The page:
Humanitarian Health Action

FAQs: Japan tsunami concerns

21 March 2011

Is there a risk of tetanus infection?

In the aftermath of a tsunami, piles of debris are potential cause for cuts and injuries. Tetanus spores can enter the body through a wound that is contaminated with soil, dust or animal waste. Spores can get into the body through even a tiny pinprick or scratch, but they usually enter through deep puncture wounds or cuts, like those made by nails or knives.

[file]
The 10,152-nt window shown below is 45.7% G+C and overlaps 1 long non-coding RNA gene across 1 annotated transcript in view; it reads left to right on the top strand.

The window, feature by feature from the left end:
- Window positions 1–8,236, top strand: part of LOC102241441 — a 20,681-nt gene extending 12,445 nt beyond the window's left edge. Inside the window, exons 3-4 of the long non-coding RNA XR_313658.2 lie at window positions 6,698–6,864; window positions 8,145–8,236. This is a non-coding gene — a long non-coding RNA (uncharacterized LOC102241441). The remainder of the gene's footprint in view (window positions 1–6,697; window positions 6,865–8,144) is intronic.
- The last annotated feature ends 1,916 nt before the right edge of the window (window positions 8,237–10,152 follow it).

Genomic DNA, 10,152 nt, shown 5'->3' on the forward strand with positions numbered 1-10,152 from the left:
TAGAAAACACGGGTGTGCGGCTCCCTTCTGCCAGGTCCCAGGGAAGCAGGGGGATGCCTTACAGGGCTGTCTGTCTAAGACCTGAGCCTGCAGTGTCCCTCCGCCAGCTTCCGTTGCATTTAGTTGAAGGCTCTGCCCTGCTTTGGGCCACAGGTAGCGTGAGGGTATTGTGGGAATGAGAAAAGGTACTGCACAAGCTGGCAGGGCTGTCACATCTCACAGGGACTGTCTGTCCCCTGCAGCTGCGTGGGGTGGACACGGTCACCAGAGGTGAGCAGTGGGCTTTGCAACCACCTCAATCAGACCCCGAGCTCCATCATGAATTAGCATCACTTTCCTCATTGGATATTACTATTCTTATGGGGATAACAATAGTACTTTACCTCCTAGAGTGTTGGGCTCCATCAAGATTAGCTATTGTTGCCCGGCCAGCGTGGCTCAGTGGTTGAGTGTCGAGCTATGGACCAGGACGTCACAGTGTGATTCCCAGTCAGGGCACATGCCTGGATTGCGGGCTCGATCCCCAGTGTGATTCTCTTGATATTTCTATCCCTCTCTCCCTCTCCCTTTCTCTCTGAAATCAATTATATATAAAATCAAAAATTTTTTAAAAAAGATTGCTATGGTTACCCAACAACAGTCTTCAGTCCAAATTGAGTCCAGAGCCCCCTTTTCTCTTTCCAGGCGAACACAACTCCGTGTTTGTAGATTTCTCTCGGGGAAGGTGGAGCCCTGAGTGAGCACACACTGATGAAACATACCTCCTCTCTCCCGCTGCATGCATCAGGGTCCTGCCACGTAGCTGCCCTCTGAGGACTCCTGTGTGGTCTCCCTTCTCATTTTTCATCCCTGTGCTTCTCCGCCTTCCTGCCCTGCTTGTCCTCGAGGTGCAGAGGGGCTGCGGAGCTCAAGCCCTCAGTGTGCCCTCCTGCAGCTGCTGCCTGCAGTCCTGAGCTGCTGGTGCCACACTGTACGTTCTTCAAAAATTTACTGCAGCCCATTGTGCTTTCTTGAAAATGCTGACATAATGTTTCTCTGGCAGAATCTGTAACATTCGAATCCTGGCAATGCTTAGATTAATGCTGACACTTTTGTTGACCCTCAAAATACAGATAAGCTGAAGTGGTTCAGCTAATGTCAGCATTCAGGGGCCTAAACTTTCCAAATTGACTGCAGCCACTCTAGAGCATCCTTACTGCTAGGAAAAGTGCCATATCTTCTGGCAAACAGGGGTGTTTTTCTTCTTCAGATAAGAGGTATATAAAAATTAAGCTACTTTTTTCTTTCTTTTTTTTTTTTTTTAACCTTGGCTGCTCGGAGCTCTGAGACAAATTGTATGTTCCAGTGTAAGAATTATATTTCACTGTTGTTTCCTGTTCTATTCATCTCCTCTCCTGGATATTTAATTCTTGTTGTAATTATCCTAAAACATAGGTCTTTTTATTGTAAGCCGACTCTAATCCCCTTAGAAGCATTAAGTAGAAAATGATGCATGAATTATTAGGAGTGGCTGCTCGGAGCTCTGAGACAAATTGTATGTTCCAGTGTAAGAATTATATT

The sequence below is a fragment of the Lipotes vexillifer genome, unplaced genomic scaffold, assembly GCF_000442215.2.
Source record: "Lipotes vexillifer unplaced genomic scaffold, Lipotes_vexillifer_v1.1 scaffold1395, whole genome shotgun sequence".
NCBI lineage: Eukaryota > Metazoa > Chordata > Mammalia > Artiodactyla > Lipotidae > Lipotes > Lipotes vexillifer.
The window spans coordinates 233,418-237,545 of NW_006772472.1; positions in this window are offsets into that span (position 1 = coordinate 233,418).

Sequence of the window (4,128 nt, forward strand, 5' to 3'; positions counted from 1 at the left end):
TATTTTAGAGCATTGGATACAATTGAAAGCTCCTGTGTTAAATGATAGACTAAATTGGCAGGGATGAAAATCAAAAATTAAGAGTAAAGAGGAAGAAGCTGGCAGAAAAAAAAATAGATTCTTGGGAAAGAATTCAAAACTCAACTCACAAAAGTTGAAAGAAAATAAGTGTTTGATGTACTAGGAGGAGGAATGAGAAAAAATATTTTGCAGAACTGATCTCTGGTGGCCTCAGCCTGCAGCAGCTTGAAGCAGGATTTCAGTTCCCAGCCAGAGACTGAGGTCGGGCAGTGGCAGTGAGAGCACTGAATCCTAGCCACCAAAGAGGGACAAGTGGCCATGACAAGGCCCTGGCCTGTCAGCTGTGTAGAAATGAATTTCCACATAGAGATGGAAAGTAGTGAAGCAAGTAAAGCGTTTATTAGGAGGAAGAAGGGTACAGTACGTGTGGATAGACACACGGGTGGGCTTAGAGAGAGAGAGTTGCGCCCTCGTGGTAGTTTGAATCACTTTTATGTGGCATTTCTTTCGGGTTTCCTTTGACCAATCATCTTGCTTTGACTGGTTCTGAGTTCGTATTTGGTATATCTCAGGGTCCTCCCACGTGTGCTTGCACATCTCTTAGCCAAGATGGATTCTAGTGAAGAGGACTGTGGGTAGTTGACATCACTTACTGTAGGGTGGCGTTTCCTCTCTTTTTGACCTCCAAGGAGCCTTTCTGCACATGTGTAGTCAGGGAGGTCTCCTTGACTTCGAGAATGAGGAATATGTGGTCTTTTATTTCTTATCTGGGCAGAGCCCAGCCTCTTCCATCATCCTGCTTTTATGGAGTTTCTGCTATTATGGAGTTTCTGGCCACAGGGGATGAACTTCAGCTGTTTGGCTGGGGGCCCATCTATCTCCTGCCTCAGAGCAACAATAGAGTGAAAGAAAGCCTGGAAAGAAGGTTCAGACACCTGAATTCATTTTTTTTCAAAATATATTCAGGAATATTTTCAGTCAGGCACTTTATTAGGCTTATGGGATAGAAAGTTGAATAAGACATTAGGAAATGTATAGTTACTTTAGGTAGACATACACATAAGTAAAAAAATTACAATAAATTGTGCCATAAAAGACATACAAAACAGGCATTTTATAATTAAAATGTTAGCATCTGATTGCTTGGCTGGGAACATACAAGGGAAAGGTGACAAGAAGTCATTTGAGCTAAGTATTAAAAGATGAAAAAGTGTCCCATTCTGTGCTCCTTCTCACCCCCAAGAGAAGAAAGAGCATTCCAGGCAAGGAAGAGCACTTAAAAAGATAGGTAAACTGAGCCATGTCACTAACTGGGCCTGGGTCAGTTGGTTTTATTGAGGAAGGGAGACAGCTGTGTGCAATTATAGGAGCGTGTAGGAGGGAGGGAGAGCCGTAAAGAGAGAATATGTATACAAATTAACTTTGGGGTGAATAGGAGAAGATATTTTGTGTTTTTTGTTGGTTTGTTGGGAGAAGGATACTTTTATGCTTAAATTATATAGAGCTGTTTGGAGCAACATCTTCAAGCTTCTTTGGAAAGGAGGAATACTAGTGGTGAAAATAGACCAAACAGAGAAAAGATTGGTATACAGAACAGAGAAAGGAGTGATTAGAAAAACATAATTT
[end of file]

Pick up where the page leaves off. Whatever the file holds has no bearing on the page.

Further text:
Vaccination is the only way to protect against tetanus. In Japan, a booster immunization against tetanus is recommended every 10 years. According to 2010 data from WHO and UNICEF, Japan has very high tetanus immunization coverage in children (98% in 2009), greatly decreasing the risk of tetanus post-tsunami. However, older persons who may have missed out on tetanus immunizations and those who have not kept up with boosters could be at risk.